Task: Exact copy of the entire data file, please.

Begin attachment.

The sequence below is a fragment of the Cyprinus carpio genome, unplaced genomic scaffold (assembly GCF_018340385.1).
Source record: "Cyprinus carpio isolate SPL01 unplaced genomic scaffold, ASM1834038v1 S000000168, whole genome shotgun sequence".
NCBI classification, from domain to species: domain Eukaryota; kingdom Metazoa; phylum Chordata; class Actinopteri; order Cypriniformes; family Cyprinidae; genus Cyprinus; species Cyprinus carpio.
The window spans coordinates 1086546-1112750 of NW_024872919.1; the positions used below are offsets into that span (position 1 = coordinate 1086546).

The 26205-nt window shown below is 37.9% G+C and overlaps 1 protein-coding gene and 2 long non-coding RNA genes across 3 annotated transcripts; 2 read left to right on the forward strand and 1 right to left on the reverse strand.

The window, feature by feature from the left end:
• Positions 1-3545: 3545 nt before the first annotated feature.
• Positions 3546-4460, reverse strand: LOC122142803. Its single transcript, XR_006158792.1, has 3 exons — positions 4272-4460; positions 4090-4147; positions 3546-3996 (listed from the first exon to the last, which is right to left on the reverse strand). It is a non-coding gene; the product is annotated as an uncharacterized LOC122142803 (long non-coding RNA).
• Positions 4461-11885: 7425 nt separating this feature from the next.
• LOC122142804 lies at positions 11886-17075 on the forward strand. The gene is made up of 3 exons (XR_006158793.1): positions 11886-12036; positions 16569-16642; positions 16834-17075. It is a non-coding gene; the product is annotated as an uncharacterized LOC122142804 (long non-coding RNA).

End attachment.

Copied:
The sequence below is a fragment of the Cyprinus carpio genome, unplaced genomic scaffold (assembly GCF_018340385.1).
Source record: "Cyprinus carpio isolate SPL01 unplaced genomic scaffold, ASM1834038v1 S000000168, whole genome shotgun sequence".
NCBI classification, from domain to species: domain Eukaryota; kingdom Metazoa; phylum Chordata; class Actinopteri; order Cypriniformes; family Cyprinidae; genus Cyprinus; species Cyprinus carpio.
The window spans coordinates 1086546-1112750 of NW_024872919.1; the positions used below are offsets into that span (position 1 = coordinate 1086546).

The 26205-nt window shown below is 37.9% G+C and overlaps 1 protein-coding gene and 2 long non-coding RNA genes across 3 annotated transcripts; 2 read left to right on the forward strand and 1 right to left on the reverse strand.

The window, feature by feature from the left end:
• Positions 1-3545: 3545 nt before the first annotated feature.
• Positions 3546-4460, reverse strand: LOC122142803. Its single transcript, XR_006158792.1, has 3 exons — positions 4272-4460; positions 4090-4147; positions 3546-3996 (listed from the first exon to the last, which is right to left on the reverse strand). It is a non-coding gene; the product is annotated as an uncharacterized LOC122142803 (long non-coding RNA).
• Positions 4461-11885: 7425 nt separating this feature from the next.
• LOC122142804 lies at positions 11886-17075 on the forward strand. The gene is made up of 3 exons (XR_006158793.1): positions 11886-12036; positions 16569-16642; positions 16834-17075. It is a non-coding gene; the product is annotated as an uncharacterized LOC122142804 (long non-coding RNA).